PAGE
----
Anna: It is something that we obviously pay attention to. We have, G has been extremely important to us from the very beginning. So we will vote. We don’t outsource any of our voting or anything like that. We look at each individual company. We take them to task on, we read the report and accounts.
We talk to companies about how they are rewarding themselves, and compensation scheme, and all that kind of thing, with a fine tooth comb. We like to see good behaviour. We like companies, and management teams, that own a significant slug of their stock, just have options.
So that’s something that we’re pretty tight on. And we will vote on. On sustainability, a lot of the companies we look at, they have sustainability pretty much as their core. Because you want to be invested in a company that is not only doing the right thing, but it’s able to sustain itself.
And it’s not in a sector that which is pretty challenging. And overly regulated. That’s something we’ll also shy away from. But we do look at, and we do invest in, companies that are maybe misunderstood by the market. We find that if you’ve got a better place, a place that you can extract oil and gas from, which is perhaps less damaging to the environment.
Or less onerous in itself. Or in a geography where we like the political environment. We will invest.
So for example, I took placing in i3 Energy, about four weeks ago. And that was to help them acquire more in Canada. Which is a jurisdiction that we do like. So we will think about that, and the environmental impacts, of where we’re looking. We want to invest in, it’s very important to us that we’re investing in countries that are good to their citizens as well.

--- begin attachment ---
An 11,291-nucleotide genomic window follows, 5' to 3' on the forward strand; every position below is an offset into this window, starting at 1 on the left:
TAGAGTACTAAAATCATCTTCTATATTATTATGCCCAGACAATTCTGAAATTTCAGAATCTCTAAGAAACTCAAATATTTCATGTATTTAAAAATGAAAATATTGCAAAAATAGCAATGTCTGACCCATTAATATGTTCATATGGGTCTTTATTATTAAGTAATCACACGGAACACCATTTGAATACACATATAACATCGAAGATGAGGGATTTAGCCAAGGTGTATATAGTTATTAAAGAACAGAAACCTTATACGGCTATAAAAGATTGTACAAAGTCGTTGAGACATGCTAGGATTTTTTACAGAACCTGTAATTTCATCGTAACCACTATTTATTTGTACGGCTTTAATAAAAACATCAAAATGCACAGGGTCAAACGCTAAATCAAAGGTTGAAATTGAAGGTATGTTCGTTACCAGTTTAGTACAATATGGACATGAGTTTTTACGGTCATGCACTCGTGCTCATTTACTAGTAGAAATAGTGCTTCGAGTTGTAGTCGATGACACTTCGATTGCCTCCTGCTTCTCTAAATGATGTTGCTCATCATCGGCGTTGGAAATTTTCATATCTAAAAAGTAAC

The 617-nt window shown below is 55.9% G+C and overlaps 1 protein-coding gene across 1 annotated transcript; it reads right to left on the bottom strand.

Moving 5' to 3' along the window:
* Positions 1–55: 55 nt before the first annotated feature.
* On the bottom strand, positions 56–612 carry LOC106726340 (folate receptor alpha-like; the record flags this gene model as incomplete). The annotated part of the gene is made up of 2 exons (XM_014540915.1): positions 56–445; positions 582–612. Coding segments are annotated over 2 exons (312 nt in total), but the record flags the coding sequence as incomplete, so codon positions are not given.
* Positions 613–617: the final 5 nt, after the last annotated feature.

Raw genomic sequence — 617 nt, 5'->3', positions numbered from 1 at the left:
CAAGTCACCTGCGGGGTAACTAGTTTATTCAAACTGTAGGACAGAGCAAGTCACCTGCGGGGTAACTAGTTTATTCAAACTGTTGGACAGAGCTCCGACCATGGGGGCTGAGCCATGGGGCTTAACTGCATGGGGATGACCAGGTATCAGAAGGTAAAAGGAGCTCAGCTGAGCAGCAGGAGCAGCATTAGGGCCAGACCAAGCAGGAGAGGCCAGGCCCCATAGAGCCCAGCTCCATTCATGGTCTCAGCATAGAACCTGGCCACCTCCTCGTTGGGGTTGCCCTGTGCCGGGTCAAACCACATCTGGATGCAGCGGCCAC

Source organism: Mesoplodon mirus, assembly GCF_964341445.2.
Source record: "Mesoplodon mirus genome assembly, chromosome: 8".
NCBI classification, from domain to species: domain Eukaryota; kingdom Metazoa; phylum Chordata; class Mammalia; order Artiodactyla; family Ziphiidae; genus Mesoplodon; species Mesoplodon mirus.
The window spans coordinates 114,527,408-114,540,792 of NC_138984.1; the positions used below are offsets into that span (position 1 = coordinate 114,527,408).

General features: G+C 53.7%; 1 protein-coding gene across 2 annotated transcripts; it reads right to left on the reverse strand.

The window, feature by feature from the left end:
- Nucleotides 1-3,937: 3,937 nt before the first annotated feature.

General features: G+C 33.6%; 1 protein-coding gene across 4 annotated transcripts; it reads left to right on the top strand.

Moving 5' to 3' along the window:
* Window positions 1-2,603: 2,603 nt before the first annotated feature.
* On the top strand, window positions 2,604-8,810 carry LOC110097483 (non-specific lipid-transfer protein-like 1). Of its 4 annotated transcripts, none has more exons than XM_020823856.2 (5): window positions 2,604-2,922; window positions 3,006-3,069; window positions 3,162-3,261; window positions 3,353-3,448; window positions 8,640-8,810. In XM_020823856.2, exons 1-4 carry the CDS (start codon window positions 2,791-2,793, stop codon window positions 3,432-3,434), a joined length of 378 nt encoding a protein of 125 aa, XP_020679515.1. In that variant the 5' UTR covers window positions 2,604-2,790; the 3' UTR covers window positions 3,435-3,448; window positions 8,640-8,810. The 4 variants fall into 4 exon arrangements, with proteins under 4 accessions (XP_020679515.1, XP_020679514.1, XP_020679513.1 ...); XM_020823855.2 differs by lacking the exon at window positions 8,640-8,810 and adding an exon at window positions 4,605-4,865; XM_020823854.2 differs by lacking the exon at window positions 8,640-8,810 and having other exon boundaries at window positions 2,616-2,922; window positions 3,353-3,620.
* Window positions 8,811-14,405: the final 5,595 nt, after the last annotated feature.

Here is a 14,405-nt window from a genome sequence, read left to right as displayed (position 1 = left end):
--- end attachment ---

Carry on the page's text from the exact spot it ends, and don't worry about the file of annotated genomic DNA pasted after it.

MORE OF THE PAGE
Merryn: Anna, that’s brilliant. Thank you very much indeed. That was very informative. And we will hear from you again about all your company visits at the Edinburgh Fringe next year.
Anna: Yes that would be great.
Merryn: When you finally get to join me on stage again, that will be very exciting. Thank you so much for joining us. And anyone who wants to hear more from you, is there a Twitter account for the company?
Anna: Yes, it’s @amatiglobal. And I’m, and when you tweet out the podcast, maybe you can put my handle on as well. [@_Anna_Macdonald]
Merryn: Your handle, I will.
Anna: And yes, we don’t have a TikTok account I’m afraid.
Merryn: Yet. You’ll have one by the end of next week when you’ve finished making your gaming videos. Something to look out for everybody.
Anna: Once you see my gaming videos, yes that will be, yes.
Merryn: It’s a whole new career.
Anna: Absolutely. And then our website [amatiglobal.com] you’ll find all the information out at Amati Global, at Twitter. So we look forward to you following us there.
Merryn: And if you’d like to hear more from MoneyWeek, obviously you can go to moneyweek.com where you can sign up for our absolutely brilliant daily email, Money Morning, largely written by the brilliant John Stepek, with occasional inventions from our crypto expert, Dominic Frisby.
Also a regular guest on the Edinburgh Fringe Show that didn’t happen this year. If you want to hear more from me, you can come to me on Twitter @merrynsw. Also Instagram, MerrynSW, though you won’t find much of interest to do with finance there.
And finally, do leave a review for the podcast at your podcast provider of choice and please do make sure it’s a good one. Because it’s the only way of getting good reviews that we are able to continue to get the brilliant standard of guest on that you have heard from recently.
Anna, thank you very much indeed. And we will talk to you all again next week.